Guest Posts I’ve Done About Learning Chinese

I’ve written two in-depth guest posts about learning Chinese. My first instinct was to post them here, but John Pasden of Sinosplice.com and Olle Linge of HackingChinese.com were gracious enough to let me share my recent experiences with their audiences.

First, my guest post at HackingChinese.com about how I managed to pass the HSK 4 with just a little over 3 months of preparation. I go into considerable detail here outlining the exact schedule, drills and time investments. I even explain some tweaks I made to Anki to make that part of my studying more efficient. I wanted to be as specific as possible, so that anyone who also wants to learn Chinese quickly can replicate my experiment.

I did a brief interview with Olle in Chinese, which you can see below. I believe it fairly demonstrates my level of Chinese at around the 3-month point:

Second, my Sinosplice.com guest post was focused on how to achieve immersion, even at a fairly low level of basic fluency. I found immersion to be considerably harder in China than with prior languages, both because of cultural differences and language difficulty. Once again, I outline exact steps I followed to make friends in the language, from the first few weeks, so I could make faster progress and avoid getting stuck in an English bubble.

I also did a brief interview with John Pasden.

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Once again, for anyone that missed it our mini-documentary about learning Chinese is worth a look:

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  • Dawid

    Great article Scott. Do you mind sharing, if there was any particular order, you have been going through ChinesePod podcats? They have a lot of different courses out there. Which ones have you found the best to start with?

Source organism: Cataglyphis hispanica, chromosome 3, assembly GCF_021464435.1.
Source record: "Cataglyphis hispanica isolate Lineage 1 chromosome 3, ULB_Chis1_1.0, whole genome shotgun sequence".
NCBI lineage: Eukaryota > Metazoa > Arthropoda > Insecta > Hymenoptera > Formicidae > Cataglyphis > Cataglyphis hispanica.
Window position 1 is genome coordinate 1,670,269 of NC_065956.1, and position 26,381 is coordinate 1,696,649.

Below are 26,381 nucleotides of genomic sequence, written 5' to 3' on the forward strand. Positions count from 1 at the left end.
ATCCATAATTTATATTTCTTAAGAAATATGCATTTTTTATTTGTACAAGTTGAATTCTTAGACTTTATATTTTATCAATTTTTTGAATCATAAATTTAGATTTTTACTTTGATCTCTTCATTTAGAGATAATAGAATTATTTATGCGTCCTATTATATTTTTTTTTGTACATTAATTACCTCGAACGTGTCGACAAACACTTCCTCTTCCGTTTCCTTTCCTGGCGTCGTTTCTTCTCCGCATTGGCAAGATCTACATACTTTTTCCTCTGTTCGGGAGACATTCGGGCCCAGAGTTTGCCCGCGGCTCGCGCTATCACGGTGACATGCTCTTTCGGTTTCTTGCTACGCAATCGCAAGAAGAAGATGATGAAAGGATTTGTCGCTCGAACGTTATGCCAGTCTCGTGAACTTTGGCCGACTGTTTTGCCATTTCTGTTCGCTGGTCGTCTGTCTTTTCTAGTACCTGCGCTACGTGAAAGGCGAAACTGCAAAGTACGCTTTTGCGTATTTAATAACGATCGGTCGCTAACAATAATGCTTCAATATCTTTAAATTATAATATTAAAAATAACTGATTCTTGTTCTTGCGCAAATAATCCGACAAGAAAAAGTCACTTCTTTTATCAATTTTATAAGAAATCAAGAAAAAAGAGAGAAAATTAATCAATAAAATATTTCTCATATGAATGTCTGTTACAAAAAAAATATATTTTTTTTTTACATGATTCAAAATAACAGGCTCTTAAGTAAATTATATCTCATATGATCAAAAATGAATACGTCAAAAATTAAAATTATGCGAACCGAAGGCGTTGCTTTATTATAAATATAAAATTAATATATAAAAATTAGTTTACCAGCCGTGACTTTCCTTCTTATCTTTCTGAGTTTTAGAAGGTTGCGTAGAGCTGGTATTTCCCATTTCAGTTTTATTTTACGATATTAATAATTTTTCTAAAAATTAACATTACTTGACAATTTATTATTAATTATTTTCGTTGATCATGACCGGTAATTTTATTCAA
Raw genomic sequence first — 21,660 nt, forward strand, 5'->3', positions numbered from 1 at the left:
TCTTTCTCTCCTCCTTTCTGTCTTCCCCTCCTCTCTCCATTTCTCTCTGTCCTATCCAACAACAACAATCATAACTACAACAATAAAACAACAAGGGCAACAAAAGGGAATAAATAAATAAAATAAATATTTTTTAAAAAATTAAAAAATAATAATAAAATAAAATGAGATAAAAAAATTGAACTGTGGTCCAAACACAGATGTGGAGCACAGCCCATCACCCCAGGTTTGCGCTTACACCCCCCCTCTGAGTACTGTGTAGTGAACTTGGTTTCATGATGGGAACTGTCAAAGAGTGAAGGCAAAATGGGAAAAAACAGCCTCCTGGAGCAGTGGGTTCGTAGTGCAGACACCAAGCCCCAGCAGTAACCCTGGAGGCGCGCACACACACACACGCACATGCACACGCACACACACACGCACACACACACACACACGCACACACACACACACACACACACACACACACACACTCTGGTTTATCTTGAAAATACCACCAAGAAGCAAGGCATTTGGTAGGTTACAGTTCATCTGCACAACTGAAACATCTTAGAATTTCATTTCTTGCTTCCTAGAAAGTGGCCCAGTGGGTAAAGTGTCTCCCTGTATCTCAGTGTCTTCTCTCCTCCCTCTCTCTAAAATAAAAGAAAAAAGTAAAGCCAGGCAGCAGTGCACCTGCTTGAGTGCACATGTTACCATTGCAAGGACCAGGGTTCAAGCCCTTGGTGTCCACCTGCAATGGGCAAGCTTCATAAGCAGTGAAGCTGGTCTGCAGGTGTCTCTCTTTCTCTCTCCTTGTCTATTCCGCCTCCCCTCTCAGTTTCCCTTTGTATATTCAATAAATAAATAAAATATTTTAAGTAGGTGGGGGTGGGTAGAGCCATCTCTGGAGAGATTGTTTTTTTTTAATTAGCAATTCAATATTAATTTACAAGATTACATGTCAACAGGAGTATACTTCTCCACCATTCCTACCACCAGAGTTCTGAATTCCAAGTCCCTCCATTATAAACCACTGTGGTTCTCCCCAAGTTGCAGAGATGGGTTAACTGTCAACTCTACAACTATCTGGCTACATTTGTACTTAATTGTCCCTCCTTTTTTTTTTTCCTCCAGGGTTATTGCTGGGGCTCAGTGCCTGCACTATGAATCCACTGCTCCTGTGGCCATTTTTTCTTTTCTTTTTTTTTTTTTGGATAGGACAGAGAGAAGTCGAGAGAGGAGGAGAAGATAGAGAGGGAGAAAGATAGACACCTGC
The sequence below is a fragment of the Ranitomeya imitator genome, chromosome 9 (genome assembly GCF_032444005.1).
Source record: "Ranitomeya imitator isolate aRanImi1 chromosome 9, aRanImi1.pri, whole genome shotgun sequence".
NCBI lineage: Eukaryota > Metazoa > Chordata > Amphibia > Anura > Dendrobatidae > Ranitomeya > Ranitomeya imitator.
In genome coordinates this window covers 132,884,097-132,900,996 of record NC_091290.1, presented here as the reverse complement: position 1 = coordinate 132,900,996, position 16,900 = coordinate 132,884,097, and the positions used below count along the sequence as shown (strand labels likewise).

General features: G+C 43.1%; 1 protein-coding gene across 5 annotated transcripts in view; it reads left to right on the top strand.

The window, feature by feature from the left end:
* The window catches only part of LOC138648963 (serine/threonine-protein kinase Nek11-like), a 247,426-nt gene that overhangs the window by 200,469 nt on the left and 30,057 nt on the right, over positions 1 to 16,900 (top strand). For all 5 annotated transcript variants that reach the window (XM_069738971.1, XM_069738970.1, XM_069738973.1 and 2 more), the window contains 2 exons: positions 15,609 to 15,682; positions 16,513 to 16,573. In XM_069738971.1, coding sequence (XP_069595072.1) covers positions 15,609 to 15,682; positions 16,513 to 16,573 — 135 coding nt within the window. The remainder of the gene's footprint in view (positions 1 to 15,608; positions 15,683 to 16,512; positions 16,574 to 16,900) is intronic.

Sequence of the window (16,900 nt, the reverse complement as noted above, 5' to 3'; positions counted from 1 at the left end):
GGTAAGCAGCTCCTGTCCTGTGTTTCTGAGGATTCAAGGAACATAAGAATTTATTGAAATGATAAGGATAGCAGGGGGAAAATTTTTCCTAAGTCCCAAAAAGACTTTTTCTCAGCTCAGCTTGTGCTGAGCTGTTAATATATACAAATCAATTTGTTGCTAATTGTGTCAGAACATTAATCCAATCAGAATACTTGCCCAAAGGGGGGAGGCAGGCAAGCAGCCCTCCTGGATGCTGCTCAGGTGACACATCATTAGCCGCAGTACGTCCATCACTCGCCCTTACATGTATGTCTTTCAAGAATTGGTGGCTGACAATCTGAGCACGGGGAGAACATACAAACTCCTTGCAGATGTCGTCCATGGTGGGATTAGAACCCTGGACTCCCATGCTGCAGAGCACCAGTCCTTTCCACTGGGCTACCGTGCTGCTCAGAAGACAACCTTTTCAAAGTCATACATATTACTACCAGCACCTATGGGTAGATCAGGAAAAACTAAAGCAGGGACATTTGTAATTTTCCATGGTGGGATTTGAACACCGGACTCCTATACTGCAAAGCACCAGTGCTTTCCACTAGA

• Mike Lindgren

    I have truly enjoyed reading your blog for the last 3+yrs.!
    Learning languages has been a goal for some time now.

    At age 33 with 3 daughters (two oldest doing Chinese immersion in school). I have wanted to learn Portuguese, Spanish, Mandarin, German (in that order). I appreciate how your able to share the process. Because I will not be able to leave the country (work & family) to learn rapidly.
    After research, I “guestimated” a schedule to learn Advanced fluency(AL level, see ACTFL) in 4.5yrs:

    Each morning would involve 2.5hrs of study 7d/wk.
    1. Portuguese 600hrs/35wks
    2. Spanish 600hrs/35wks
    3. Mandarin 2050hrs/117wks
    4. German 800hrs/46wks

    (From my schedule of course I must proactively look for opportunities to speak with native speakers everyday).

    A few questions:
    Could I learn it faster (say only 4yrs) with this small window to study outside of my heavy schedule?

    Does my schedule look realistic?

    Besides what you’ve already suggested in your blog, any additional suggestions or advice might you have?

  • Scott Young

    Dawid,

    This is a bit of a sin according to many language learners, but I put literally zero thought into which ChinesePod episodes I studied. I did some of the courses, but later, I wanted dialog-only files so I simply picked the level and bulk downloaded about 50-100 at random and worked on those, regardless of any topical relevance.